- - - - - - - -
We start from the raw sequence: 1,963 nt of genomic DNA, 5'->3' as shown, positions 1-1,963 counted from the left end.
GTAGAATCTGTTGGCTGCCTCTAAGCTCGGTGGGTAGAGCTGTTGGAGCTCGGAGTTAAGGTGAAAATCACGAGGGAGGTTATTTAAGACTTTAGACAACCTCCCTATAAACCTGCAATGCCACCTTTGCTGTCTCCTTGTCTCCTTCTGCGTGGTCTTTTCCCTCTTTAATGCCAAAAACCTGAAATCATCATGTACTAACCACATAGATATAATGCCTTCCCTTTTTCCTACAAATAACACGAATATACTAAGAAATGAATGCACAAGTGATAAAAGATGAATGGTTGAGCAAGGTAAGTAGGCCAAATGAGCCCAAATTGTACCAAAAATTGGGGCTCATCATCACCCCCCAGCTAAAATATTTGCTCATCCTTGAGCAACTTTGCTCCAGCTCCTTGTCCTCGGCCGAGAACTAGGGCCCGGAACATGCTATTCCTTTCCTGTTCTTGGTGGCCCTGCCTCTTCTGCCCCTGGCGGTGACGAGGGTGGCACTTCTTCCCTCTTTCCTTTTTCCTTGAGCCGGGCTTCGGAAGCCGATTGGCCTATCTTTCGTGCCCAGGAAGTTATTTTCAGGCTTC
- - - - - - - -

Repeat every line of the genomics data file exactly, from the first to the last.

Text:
We start from the raw sequence: 1,963 nt of genomic DNA, 5'->3' as shown, positions 1-1,963 counted from the left end.
GTAGAATCTGTTGGCTGCCTCTAAGCTCGGTGGGTAGAGCTGTTGGAGCTCGGAGTTAAGGTGAAAATCACGAGGGAGGTTATTTAAGACTTTAGACAACCTCCCTATAAACCTGCAATGCCACCTTTGCTGTCTCCTTGTCTCCTTCTGCGTGGTCTTTTCCCTCTTTAATGCCAAAAACCTGAAATCATCATGTACTAACCACATAGATATAATGCCTTCCCTTTTTCCTACAAATAACACGAATATACTAAGAAATGAATGCACAAGTGATAAAAGATGAATGGTTGAGCAAGGTAAGTAGGCCAAATGAGCCCAAATTGTACCAAAAATTGGGGCTCATCATCACCCCCCAGCTAAAATATTTGCTCATCCTTGAGCAACTTTGCTCCAGCTCCTTGTCCTCGGCCGAGAACTAGGGCCCGGAACATGCTATTCCTTTCCTGTTCTTGGTGGCCCTGCCTCTTCTGCCCCTGGCGGTGACGAGGGTGGCACTTCTTCCCTCTTTCCTTTTTCCTTGAGCCGGGCTTCGGAAGCCGATTGGCCTATCTTTCGTGCCCAGGAAGTTATTTTCAGGCTTC